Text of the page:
Making Love, Not War

THE BUBBLE
Running time 117 minutes
Directed by Eytan Fox
Written by Gal Uchovsky and Eytan Fox
Starring Ohad Knoller, Yousef ‘Joe’ Sweid

Eytan Fox’s The Bubble, from a screenplay by Gal Uchovsky & Mr. Fox, mixes a gay romance with contemporary Israeli-Palestinian tensions in Tel Aviv and the occupied territories, and a literally explosive climax that shatters the frivolous fantasies of peace-seeking young Israelis. I am not sure what the point of the movie is supposed to be, but Mr. Fox, his cast and his collaborators are singularly unconvincing in their abruptly shifting gears between comedy and tragedy.

Curiously, the film begins with a very tense confrontation between Israeli border guards near Tel Aviv and a group of Palestinians with work permits, and a pregnant woman, whom one guard insists on searching for possible explosives. Suddenly, she screams and begins giving birth. An ambulance arrives too late to save the baby. The Palestinians blame the border guards with their angry glances. Yet the whole point of this pregnant-with-meaning sequence is to let one of the reservists, Noam (Ohad Knoller), exchange a significant expression with one of the Palestinians, Ashraf (Yousef “Joe” Sweid).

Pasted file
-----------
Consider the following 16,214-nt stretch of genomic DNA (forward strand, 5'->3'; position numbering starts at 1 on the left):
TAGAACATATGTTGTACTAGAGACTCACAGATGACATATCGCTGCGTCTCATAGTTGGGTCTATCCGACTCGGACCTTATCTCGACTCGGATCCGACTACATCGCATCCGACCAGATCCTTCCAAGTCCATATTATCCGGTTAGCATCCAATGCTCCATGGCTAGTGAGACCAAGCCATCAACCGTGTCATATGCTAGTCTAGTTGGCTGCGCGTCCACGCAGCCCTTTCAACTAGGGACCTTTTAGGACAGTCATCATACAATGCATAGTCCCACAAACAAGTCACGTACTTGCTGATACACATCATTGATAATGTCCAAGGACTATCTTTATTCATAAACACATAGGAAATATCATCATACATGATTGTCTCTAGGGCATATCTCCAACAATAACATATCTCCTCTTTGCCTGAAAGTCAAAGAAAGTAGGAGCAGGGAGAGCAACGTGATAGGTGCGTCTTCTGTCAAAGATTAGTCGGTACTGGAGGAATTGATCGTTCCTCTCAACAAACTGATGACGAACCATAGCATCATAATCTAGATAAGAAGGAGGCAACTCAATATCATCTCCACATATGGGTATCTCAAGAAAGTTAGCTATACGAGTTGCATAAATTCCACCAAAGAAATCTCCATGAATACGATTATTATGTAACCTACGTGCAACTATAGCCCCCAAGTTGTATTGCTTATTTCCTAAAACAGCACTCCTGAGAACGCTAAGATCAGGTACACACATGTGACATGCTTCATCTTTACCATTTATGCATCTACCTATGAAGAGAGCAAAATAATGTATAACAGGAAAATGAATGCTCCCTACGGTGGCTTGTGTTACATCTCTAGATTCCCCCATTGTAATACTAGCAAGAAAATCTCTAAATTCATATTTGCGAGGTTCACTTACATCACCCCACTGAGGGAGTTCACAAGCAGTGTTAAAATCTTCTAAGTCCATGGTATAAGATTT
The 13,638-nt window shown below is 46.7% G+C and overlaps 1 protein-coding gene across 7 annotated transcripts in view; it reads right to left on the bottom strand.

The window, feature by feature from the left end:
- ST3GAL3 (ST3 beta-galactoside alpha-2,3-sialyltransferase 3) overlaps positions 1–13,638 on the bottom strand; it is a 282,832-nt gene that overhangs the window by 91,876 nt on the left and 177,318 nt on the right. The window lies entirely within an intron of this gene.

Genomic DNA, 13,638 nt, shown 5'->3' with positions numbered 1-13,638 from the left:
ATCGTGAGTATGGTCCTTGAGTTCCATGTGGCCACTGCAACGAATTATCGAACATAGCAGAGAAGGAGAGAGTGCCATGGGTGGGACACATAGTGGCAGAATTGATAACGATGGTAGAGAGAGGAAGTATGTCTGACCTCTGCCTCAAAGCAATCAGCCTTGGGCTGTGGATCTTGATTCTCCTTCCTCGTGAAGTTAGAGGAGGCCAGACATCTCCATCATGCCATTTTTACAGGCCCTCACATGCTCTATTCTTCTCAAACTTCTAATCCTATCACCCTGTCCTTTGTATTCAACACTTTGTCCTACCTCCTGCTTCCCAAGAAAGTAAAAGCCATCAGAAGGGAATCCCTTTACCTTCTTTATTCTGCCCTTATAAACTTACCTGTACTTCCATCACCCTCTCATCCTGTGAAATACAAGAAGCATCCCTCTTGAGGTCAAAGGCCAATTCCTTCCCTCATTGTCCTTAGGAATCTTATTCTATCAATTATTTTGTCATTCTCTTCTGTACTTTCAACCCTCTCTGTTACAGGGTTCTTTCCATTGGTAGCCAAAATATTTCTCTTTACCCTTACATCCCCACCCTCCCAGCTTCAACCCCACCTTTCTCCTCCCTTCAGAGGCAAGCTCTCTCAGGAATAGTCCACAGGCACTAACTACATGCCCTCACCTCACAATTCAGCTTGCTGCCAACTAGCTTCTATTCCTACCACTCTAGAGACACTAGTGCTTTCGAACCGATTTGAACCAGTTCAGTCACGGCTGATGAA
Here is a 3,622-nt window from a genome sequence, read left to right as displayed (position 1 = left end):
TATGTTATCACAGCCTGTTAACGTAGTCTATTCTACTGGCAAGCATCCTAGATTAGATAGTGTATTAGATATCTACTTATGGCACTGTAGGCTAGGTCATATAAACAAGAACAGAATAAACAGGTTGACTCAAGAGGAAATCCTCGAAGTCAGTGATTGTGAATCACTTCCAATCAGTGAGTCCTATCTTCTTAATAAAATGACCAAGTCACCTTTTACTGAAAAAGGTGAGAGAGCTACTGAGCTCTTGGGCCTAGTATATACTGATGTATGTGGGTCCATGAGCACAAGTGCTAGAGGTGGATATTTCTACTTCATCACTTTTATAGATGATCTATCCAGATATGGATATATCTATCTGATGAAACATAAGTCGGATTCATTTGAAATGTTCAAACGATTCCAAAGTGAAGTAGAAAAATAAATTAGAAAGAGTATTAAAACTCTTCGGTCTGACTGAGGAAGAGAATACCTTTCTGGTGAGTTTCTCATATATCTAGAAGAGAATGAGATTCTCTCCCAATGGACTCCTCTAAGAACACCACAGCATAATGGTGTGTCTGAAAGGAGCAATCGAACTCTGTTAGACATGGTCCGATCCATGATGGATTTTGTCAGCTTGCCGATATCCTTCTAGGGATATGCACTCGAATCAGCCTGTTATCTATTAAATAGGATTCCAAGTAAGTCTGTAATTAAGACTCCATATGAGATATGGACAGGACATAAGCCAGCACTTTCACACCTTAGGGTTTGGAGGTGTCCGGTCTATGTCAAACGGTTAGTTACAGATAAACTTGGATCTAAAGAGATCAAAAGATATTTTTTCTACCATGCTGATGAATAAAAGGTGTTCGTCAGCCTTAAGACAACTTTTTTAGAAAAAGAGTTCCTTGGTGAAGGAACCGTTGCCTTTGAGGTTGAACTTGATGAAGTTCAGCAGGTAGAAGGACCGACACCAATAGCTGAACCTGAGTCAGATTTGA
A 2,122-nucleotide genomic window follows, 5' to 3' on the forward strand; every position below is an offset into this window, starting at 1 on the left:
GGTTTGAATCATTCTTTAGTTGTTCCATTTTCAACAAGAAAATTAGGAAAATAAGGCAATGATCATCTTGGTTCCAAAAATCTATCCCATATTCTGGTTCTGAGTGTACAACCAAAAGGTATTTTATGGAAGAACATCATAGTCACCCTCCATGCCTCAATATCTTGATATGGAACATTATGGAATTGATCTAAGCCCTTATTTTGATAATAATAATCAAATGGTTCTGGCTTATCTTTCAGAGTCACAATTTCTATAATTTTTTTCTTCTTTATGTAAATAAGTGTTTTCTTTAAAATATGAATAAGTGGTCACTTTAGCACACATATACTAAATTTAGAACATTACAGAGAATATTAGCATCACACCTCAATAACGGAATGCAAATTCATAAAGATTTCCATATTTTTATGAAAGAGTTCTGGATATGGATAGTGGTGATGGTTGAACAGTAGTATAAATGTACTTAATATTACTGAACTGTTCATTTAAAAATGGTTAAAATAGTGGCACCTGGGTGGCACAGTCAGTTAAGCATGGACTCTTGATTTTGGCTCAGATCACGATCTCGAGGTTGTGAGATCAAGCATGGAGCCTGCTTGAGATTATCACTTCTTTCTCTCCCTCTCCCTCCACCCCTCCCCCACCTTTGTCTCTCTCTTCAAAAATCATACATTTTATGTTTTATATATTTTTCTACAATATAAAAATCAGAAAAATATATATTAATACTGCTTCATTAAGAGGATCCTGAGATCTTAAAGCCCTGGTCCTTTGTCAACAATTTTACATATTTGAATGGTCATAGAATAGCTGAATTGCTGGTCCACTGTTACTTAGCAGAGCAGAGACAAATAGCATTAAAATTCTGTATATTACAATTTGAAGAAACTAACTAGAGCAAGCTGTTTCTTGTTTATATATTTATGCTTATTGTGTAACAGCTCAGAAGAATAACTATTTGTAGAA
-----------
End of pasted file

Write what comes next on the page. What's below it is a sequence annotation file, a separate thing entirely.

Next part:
Back in Tel Aviv, Noam is shown sharing an apartment with Lulu (Daniella Wircer) and Yelli (Alon Freidmann). The three young Israelis are deeply engaged in the peace movement after working hours. Lulu is employed in a bath products boutique, the buoyant Yelli manages a lively café and Noam dreamily works as a music store clerk, and spends his weekends serving in the National Guard at checkpoints.

When Ashraf shows up at one of the parties in the apartment, it is love at second sight for Noam and Ashraf. Since Ashraf is in Tel Aviv illegally, Lulu and Yelli conspire with Noam to give Ashraf an Israeli identity and a job as a waiter in Yelli’s café. Noam and Ashraf then embark on an extended and sexually explicit affair.

Meanwhile Lulu has become involved with a womanizing magazine editor, who betrays her at the first opportunity. But the amount of time spent on the “straight sex” is miniscule compared to the amount spent on the “gay sex,” and no wonder. Both Mr. Fox and his co-scenarist, Mr. Uchovsky, have been active in the gay rights movement in Israel. Mr. Fox’s previous film, Walk on Water (2004), became the most successful Israeli film ever in the international marketplace. It related the story of a Mossad secret service agent who becomes emotionally involved with the gay grandson of an ex-Nazi officer.

Mr. Fox’s film before that, Yossi and Jagger (2002), dealt with a sexual liaison between officers in the Israeli Army. It, too, has been described as “a breakaway international hit,” but I am not sure what the local reactions have been. But for these films to have been made at all suggests that there may be a greater understanding and acceptance of gayness in Israel than there is in the U.S. Still, I speak with the authority of almost complete ignorance on the subject. Certainly, it is not the fault of the actors that I find the contrivances in The Bubble more than a little improbable.